Gene expression is controlled at all sorts of levels in eukaryotic cells, and one of the hot areas is that of histone modifications and how they influence transcriptional accessibility on chromosomes – epigenetic regulation, as it’s called. Think of it as an analog annotation system for the cell’s genome, where each gene is wrapped up in such a way that it’s either accessible to transcriptional machinery or not. There are enzymes that add these annotations, and enzymes that remove them, which determine cell fate on one level in a sort of gene expression balancing act.
We call this mode of annotation “(de)methylation.” In histones and DNA itself, this type of modification appears to explain the problems that researchers have had in explaining certain aspects of pluripotency and cell differentiation, and the developmental defects following cloning by somatic cell nuclear transfer. It seems to explain how nuclei “remember” their previous cell state, and some euphemisms have come into use to collectively describe epigenetic mechanisms, such as “cell memory.”
DNA is packaged within the cell’s nucleus through its interaction with histone proteins (H2A, H2B, H3, and H4), which forms chromosomal regions that are either permissive or repressive for gene expression. Methylation of histones controls transcription by allowing chromosomal regions to toggle between “on” and “off ” states. Moreover, this modification is reversible.
In somatic cell nuclear transfer, the nucleus of a somatic cell from an adult individual is transplanted into an oocyte from which the nucleus has been removed, resulting in reprogramming of the adult nucleus and therefore successful development of the cloned animal. Cloning, however, has been inefficient to date, because of epigenetic defects, thought to be particularly due to varying methylation states.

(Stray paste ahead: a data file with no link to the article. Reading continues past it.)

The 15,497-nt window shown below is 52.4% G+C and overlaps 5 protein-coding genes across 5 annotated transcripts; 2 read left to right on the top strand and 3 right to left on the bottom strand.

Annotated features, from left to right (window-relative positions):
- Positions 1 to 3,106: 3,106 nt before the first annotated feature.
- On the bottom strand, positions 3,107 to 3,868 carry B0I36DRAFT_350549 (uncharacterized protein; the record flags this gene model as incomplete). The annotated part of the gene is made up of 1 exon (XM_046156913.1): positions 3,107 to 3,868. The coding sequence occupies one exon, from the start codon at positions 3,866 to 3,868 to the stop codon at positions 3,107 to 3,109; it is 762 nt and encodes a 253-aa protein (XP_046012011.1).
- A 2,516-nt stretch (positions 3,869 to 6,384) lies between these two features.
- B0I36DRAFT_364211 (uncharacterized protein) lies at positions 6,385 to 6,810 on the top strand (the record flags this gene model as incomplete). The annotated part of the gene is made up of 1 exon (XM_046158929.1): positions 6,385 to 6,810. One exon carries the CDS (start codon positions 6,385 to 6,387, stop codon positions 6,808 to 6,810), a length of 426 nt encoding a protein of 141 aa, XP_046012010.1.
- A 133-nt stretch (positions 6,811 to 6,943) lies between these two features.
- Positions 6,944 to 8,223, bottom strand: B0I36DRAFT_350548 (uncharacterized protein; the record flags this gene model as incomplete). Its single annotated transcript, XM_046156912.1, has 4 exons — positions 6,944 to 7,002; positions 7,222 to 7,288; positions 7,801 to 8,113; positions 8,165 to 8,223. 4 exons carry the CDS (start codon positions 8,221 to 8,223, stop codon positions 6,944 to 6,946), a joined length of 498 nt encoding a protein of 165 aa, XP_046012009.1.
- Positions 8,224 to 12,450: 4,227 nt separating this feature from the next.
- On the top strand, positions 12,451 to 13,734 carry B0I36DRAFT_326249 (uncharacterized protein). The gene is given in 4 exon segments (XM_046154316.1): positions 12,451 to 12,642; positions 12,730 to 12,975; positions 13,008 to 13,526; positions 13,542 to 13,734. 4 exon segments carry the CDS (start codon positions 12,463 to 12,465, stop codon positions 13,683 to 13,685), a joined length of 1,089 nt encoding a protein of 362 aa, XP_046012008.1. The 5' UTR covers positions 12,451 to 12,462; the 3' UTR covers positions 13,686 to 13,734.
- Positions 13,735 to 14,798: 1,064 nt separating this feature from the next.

Two papers published in last Friday’s Science cast some additional light on this problem, and are commented on in the perspective Unlocking Cell Fate. The two papers that Rivenbark and Strahl describe, Lee et al. and Chang et al. focus on H3K27 methylation states in particular:
H3K27 di- and trimethylation typically localize to the promoter region of developmentally regulated genes like the Hox gene clusters. Polycomb repressive complex 1 (PRC1), which contains histone H2A monoubiquitylating activity, is recruited to Hox genes to mediate their repression. Now, Chang et al., Lee et al., and the other new reports show that the enzymes UTX and JMJD3 are recruited to Hox promoters, remove H3K27me3, and reverse this repression… Thus, H3K27me3 is a crucial mark in deciding cell fate.
And thus, cells appear to have less and less room for free will.
- Rivenbark AG, Strahl BD. Unlocking cell fate.
Science, 19 October 2007, 318(5849): 403-404. DOI: 10.1126/science.1150321
- Chang B, Chen Y, Zhao Y, Bruick RK. JMJD6 Is a Histone Arginine Demethylase.
Science, 19 October 2007, 318(5849): 444-447. DOI: 10.1126/science.1145801
- Lee MG, Villa R, Trojer P, Norman J, Yan KP, Reinberg D, Croce LD, Shiekhattar R. Demethylation of H3K27 Regulates Polycomb Recruitment and H2A Ubiquitination.
Science, 19 October 2007, 318(5849): 447-450. DOI: 10.1126/science.1149042